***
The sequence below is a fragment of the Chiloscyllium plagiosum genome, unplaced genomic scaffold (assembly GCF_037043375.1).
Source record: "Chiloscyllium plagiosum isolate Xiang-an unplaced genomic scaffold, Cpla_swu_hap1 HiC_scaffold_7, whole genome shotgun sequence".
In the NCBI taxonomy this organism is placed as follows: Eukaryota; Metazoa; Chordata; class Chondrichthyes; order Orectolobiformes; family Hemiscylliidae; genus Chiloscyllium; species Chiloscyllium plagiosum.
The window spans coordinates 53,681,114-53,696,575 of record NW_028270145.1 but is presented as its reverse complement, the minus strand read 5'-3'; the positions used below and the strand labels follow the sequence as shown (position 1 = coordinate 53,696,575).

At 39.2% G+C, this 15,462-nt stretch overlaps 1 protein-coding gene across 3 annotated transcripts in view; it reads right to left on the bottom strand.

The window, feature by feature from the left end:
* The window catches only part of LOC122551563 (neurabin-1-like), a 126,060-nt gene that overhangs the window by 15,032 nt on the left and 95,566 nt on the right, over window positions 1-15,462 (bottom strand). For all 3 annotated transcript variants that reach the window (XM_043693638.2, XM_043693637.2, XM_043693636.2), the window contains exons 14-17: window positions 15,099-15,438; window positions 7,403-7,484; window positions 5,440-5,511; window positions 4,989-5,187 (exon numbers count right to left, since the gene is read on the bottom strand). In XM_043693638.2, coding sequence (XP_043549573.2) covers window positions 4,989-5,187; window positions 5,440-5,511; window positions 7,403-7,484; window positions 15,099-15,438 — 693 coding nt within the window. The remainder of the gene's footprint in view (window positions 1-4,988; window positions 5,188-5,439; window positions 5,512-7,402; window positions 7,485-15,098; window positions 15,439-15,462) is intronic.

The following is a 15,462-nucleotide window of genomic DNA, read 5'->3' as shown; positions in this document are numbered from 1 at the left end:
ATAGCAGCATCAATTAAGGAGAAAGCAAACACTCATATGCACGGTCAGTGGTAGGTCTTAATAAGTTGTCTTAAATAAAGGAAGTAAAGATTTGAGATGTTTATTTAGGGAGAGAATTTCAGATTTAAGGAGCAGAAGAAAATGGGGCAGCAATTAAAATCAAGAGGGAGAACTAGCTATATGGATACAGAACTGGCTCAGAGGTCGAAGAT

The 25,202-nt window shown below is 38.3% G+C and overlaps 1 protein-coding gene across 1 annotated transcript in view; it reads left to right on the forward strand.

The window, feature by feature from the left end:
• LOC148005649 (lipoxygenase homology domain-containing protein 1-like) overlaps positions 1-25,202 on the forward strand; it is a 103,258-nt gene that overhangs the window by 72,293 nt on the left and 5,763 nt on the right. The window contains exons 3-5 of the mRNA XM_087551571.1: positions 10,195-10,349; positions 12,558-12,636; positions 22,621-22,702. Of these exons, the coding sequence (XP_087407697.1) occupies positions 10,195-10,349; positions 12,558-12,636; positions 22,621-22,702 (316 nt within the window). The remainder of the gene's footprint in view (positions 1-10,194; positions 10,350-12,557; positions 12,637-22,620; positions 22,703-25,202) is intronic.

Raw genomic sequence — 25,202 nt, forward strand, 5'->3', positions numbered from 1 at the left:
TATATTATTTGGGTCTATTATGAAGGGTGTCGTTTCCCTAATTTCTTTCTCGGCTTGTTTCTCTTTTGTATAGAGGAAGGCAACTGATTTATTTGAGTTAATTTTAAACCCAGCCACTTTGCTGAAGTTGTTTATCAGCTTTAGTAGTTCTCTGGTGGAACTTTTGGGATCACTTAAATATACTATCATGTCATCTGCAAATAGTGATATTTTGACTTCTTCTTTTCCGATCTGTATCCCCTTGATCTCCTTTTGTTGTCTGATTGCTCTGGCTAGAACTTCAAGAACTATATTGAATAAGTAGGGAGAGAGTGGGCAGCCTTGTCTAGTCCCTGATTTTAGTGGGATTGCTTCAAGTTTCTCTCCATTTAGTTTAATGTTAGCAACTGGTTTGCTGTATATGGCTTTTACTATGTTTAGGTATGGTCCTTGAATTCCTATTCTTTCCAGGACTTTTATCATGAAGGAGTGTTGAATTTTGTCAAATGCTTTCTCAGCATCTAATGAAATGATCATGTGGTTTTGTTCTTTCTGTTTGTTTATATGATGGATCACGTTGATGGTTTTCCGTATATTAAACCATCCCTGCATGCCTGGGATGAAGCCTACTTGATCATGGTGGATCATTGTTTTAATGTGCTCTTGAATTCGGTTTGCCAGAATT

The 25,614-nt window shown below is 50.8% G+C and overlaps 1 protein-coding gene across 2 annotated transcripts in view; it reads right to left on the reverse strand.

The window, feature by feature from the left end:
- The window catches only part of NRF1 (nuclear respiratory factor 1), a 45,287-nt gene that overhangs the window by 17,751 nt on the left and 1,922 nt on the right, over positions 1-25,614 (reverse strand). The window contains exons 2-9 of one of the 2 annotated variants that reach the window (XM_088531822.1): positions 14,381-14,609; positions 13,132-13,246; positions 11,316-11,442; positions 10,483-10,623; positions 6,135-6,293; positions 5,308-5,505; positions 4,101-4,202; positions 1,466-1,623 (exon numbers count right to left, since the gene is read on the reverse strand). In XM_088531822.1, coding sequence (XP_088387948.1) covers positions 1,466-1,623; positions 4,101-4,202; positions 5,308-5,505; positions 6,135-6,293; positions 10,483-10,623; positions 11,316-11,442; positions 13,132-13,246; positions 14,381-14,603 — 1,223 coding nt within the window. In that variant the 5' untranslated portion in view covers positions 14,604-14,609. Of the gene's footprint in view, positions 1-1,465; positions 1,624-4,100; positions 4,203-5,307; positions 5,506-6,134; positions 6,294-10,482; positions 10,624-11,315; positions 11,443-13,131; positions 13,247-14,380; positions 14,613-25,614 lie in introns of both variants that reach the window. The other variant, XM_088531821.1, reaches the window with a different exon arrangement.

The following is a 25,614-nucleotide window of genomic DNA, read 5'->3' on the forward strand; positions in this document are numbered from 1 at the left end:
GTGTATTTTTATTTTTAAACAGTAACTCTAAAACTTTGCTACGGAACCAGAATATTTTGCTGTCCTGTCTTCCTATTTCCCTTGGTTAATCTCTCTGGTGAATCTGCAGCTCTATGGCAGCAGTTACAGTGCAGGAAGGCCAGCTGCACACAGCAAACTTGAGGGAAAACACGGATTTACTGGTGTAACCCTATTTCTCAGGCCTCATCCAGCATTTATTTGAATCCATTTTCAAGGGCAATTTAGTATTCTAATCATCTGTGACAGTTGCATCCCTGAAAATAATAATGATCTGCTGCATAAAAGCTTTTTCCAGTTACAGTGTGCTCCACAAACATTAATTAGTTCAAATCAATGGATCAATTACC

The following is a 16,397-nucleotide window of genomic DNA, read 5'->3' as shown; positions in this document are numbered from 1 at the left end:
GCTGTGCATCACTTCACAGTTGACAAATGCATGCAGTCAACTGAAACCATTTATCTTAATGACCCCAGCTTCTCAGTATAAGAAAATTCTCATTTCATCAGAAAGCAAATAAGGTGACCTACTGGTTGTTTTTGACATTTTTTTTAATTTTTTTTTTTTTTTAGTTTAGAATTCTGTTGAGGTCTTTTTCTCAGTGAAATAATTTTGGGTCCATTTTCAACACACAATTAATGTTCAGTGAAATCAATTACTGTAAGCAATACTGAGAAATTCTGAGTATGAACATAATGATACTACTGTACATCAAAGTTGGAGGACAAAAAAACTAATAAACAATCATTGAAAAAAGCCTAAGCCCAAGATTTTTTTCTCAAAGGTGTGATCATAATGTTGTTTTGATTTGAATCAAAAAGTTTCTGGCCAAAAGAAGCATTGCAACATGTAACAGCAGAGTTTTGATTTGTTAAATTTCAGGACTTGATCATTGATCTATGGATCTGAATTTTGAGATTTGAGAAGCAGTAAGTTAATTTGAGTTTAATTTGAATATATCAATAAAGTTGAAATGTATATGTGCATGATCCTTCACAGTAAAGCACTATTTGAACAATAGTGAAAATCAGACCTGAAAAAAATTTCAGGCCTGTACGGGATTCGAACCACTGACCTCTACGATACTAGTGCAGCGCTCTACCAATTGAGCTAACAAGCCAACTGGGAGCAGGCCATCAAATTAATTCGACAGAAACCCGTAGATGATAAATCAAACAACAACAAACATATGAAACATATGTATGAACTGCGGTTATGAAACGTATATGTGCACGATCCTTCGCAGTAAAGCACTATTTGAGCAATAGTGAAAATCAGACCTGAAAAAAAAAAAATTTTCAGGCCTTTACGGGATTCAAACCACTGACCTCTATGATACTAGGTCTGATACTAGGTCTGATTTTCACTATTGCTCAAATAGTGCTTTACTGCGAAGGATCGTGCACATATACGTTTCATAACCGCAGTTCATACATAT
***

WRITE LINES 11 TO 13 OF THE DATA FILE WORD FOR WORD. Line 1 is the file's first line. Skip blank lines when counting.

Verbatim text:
The window, feature by feature from the left end:
• LOC148005649 (lipoxygenase homology domain-containing protein 1-like) overlaps positions 1-25,202 on the forward strand; it is a 103,258-nt gene that overhangs the window by 72,293 nt on the left and 5,763 nt on the right. The window contains exons 3-5 of the mRNA XM_087551571.1: positions 10,195-10,349; positions 12,558-12,636; positions 22,621-22,702. Of these exons, the coding sequence (XP_087407697.1) occupies positions 10,195-10,349; positions 12,558-12,636; positions 22,621-22,702 (316 nt within the window). The remainder of the gene's footprint in view (positions 1-10,194; positions 10,350-12,557; positions 12,637-22,620; positions 22,703-25,202) is intronic.

Raw genomic sequence — 25,202 nt, forward strand, 5'->3', positions numbered from 1 at the left: